Author Topic: drive belts  (Read 10559 times)

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Offline clee

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drive belts
« on: 25 Oct 2006 at 02:14 »
G'day all from sunny Queensland,  i have a question on drive belt's for my 2.75 hp Douggy. Has anyone shortend a drive belt and by what means was it rejoined. I have seen over the years people using a bont over nail and wondered if this was the go or if some other means worked better. It is a rubber v-belt that was picked up some time ago but is a few inches too long.  Hope someone has an idea.   Regards Col
colin lee

Offline Ian

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Re: drive belts
« Reply #1 on: 25 Oct 2006 at 03:57 »
To do this most use a joining link which is bolted on to the belt and has a hook arrangement

I have attached a photo of mine and also one of some new linked belt we are trying - horrible colour but can be blackened with raven oil apparently. I am just about to use on my TS and a couple of veterans - the old 7/8" TS belt is finally dead.



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« Last Edit: 25 Oct 2006 at 13:09 by alwyn »

Offline clee

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Re: drive belts
« Reply #2 on: 25 Oct 2006 at 04:55 »
Thank's again Ian, I will make something similar to what you have. I do have some link belt very much the same as you, but it is a real pain to shorten links as each pin goes through 3 links each. When i bought it the bloke who sold it to me could'nt undo it either so he just cut it.  Good luck and let us know how you go with it.  Regards Col
colin lee

Offline graeme

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Re: drive belts
« Reply #3 on: 25 Oct 2006 at 05:54 »
Col,
For a much lower price than that of the link belt, you can get endless belt from bearing shops. I just bought a 77" C section belt for the 3 1/2hp for $38. The brand is Opti, bought from an SKF shop. To fit it requires undoing the frame at the bottom of the rear stays, but once fitted the belt should never stretch. The difficult part is working out just what length belt you require - I took in the old link belt for measurement, which came out as 71". Way too short. I measured the diameters of the pulleys and the distance between the centres, the measurement for the belt came out at 83". Way too long! Turns out that 77" is mid-way between the two measurements. What length is needed for a 2 3/4hp I wouldn't have a clue!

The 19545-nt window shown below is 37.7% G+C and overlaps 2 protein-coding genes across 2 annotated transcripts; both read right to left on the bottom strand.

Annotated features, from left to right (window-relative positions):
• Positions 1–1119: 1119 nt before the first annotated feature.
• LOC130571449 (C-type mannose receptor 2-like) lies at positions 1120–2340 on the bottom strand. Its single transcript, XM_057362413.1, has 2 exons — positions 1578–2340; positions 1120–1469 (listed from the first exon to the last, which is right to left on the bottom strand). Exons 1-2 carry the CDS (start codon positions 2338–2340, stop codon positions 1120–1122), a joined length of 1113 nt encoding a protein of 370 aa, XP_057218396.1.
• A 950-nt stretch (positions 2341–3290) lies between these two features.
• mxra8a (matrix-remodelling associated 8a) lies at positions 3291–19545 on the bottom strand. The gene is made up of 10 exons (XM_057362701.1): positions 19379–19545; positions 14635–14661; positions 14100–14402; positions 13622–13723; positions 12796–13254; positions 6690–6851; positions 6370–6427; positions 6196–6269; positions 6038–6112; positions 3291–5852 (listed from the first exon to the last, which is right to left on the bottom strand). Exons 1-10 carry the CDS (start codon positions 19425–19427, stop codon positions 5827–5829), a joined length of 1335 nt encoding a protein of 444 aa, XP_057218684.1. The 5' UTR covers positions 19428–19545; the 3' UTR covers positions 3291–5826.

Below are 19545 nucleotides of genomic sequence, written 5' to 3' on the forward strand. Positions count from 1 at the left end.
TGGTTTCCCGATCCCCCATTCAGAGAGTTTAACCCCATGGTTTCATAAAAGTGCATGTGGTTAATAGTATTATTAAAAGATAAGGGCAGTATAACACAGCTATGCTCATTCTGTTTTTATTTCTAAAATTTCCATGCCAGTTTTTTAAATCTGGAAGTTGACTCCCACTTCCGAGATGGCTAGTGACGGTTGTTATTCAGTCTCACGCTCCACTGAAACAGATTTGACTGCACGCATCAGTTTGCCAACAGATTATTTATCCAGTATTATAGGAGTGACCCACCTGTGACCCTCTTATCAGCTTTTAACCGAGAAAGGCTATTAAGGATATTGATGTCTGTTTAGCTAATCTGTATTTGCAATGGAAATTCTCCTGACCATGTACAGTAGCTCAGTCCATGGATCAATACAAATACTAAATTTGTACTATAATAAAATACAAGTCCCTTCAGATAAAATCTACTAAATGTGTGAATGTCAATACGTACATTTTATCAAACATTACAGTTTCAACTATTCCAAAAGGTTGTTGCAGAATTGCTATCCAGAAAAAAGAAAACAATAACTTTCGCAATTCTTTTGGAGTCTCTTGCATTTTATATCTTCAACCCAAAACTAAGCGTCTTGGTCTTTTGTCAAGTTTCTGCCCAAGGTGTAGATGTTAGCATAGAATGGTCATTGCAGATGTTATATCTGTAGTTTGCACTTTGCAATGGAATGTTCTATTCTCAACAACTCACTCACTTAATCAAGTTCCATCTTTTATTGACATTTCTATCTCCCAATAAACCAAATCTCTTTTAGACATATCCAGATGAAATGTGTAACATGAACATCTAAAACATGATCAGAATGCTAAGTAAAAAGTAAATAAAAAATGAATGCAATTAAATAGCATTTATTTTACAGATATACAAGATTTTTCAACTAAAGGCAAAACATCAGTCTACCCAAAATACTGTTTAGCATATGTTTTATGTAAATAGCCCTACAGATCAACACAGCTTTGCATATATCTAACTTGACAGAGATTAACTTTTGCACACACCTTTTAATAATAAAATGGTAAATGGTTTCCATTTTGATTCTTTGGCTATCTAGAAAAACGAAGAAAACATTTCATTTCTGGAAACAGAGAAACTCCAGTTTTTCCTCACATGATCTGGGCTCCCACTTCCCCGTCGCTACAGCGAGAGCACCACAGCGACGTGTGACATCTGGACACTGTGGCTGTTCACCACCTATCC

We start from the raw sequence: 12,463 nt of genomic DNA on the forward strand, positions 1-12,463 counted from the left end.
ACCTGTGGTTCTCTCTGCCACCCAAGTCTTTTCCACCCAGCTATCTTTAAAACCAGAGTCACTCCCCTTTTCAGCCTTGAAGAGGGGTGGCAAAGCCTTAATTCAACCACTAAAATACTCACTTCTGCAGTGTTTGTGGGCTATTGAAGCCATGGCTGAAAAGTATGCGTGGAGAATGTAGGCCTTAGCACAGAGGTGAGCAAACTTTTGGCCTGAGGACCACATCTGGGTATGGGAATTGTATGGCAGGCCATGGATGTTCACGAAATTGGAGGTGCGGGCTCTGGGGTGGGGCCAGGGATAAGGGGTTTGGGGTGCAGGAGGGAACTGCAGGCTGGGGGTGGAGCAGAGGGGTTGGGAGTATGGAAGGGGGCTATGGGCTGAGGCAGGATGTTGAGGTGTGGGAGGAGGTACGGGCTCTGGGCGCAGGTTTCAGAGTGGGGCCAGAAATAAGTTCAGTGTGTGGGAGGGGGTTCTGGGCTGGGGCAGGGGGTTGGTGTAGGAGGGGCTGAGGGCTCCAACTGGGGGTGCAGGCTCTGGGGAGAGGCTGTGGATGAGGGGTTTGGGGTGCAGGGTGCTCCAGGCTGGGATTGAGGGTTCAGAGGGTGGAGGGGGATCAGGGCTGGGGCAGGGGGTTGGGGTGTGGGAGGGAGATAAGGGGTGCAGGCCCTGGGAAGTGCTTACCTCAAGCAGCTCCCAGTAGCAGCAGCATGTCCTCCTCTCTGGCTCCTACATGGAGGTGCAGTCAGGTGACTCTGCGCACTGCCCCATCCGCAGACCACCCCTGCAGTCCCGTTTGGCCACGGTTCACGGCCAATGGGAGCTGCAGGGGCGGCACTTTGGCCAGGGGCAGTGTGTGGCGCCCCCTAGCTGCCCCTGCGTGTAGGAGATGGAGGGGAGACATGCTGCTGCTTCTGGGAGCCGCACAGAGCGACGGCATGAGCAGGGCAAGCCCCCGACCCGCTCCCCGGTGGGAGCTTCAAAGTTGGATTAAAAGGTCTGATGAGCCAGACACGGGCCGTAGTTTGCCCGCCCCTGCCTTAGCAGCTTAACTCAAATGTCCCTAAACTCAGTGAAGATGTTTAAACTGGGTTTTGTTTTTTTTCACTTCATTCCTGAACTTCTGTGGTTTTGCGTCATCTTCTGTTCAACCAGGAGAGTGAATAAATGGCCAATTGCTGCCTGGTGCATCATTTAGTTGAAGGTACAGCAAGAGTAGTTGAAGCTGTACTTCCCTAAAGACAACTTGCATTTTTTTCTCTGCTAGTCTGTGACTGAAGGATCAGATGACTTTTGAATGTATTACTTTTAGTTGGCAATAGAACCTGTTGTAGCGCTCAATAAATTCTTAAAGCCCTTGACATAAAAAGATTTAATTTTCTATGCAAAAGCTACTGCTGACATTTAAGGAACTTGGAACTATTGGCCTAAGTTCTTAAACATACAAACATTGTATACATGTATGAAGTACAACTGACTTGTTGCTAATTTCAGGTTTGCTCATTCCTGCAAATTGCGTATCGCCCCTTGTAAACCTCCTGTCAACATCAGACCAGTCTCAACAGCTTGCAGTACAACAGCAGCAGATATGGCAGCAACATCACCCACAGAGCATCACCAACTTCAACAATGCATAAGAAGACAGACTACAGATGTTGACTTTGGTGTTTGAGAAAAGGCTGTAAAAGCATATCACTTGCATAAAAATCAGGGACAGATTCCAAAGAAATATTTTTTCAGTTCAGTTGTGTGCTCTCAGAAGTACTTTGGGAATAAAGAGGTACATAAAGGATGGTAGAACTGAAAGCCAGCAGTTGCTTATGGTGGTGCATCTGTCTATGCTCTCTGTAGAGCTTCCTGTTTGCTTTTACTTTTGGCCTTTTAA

Cheers, Graeme

Offline Chris

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Re: drive belts
« Reply #4 on: 25 Oct 2006 at 09:25 »
Drive belts all stretch with use, some types more than others so a means of adjustment is essential. Endless, machine belts apart from the difficulty of fitting (I have photographs of a 2.3/4hp where the rear frame has been cut and fitted with fish plates so as to enable endless belts to be fitted) are not of the same construction as solid belting designed to be joined. They have reinforcing fibres in the outer section of the belt only and are designed to transmit a certain amount of horsepower and generally under constant load conditions. Multiple belt pulleys are often provided to ensure these loads are met with ease. They are also designed for use in dry and usually oil free conditions and invariably, adjustment for wear and stretch is provided by means of slotted feet on the electric motor or engine driving.

Motorcycle drive belt conditions are much more stringent with the need to drive under constantly varying load condition in wet or dry weather and often contaminated by oil from total loss lubrication systems, lack of effective main bearing and gearbox seals etc.

There are various designs of belt in common use. In the distant past a variety of manufacturers solid belts were available in many sizes. Most Douglas models with belt drive specified 3/4" size but for some reason this size virtually disappeared and 7/8" became the norm. This in turn has been largely replaced by the modern 22mm. ("C" section) A current manufacturer of this is Optimat and this differs from the original solid belt in that it has ready pierced holes throughout its length at about 10mm intervals. It is joined by means of their own design of clip available from Optimat stockists comprising an inner tapped plate, an outer wider plate with countersunk holes and two instrument type screws. Adjusting belt length for correct tension is simply a matter of using a junior hacksaw to cut at the next hole and replacing the clip. This make of belt is also available in the 17mm size, more suitable for the very early machines with a very small engine shaft pulley driving the rear wheel directly.